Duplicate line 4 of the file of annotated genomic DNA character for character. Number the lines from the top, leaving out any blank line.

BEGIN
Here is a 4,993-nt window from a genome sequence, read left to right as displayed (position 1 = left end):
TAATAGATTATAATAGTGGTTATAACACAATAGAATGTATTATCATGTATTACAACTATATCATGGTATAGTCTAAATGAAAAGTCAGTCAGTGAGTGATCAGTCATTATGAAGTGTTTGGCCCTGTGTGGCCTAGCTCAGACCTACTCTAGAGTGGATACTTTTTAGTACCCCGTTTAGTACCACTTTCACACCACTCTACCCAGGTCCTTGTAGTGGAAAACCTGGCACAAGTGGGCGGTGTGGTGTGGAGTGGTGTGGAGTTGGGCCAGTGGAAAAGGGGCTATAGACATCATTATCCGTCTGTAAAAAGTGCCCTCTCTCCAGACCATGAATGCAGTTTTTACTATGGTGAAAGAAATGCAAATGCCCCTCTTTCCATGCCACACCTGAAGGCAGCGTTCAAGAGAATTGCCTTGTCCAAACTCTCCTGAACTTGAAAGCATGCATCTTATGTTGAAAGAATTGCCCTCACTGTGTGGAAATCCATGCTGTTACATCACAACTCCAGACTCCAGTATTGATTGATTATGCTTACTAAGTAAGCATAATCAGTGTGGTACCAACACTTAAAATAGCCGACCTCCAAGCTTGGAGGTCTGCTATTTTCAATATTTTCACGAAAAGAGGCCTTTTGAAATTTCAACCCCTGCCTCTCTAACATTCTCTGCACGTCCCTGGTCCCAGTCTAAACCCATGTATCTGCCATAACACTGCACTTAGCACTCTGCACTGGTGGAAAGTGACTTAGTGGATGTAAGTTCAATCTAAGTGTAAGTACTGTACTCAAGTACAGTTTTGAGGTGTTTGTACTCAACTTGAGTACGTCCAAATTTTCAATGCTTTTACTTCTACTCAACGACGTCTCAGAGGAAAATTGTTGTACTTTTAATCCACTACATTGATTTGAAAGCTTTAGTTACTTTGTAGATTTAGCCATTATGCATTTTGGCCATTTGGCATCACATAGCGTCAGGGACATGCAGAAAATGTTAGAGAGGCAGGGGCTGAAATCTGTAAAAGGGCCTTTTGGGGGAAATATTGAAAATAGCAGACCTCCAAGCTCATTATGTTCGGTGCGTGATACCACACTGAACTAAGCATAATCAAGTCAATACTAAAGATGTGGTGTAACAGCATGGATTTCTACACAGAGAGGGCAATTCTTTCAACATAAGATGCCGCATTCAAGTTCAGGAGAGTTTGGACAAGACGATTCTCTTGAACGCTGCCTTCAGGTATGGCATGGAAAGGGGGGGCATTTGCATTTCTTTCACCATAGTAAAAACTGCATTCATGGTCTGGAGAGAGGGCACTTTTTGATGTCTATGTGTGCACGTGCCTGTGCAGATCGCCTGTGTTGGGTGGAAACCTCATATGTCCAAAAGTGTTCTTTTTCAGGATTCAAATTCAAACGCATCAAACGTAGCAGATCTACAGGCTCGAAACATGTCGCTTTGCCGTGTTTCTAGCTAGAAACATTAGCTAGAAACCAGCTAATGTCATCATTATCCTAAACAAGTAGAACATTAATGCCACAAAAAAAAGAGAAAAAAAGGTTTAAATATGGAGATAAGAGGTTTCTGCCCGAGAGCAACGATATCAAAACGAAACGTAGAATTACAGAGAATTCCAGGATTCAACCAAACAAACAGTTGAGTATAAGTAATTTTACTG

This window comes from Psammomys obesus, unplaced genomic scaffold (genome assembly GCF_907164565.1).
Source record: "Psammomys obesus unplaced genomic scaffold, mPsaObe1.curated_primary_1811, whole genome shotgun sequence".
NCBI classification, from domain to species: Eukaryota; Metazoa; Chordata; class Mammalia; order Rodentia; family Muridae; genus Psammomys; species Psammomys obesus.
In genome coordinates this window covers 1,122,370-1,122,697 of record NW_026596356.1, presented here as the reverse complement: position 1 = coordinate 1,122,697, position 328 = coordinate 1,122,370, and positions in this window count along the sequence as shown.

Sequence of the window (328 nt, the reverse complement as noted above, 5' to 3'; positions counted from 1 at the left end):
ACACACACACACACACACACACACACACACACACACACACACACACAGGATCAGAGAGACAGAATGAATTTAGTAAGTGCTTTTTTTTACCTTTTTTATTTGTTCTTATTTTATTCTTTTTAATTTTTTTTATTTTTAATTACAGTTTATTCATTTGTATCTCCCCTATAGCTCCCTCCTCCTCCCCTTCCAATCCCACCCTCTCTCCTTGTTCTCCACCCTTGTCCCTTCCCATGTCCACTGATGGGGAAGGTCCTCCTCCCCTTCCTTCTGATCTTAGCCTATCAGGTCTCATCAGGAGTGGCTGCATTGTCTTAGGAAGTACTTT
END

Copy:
Source record: "Psammomys obesus unplaced genomic scaffold, mPsaObe1.curated_primary_1811, whole genome shotgun sequence".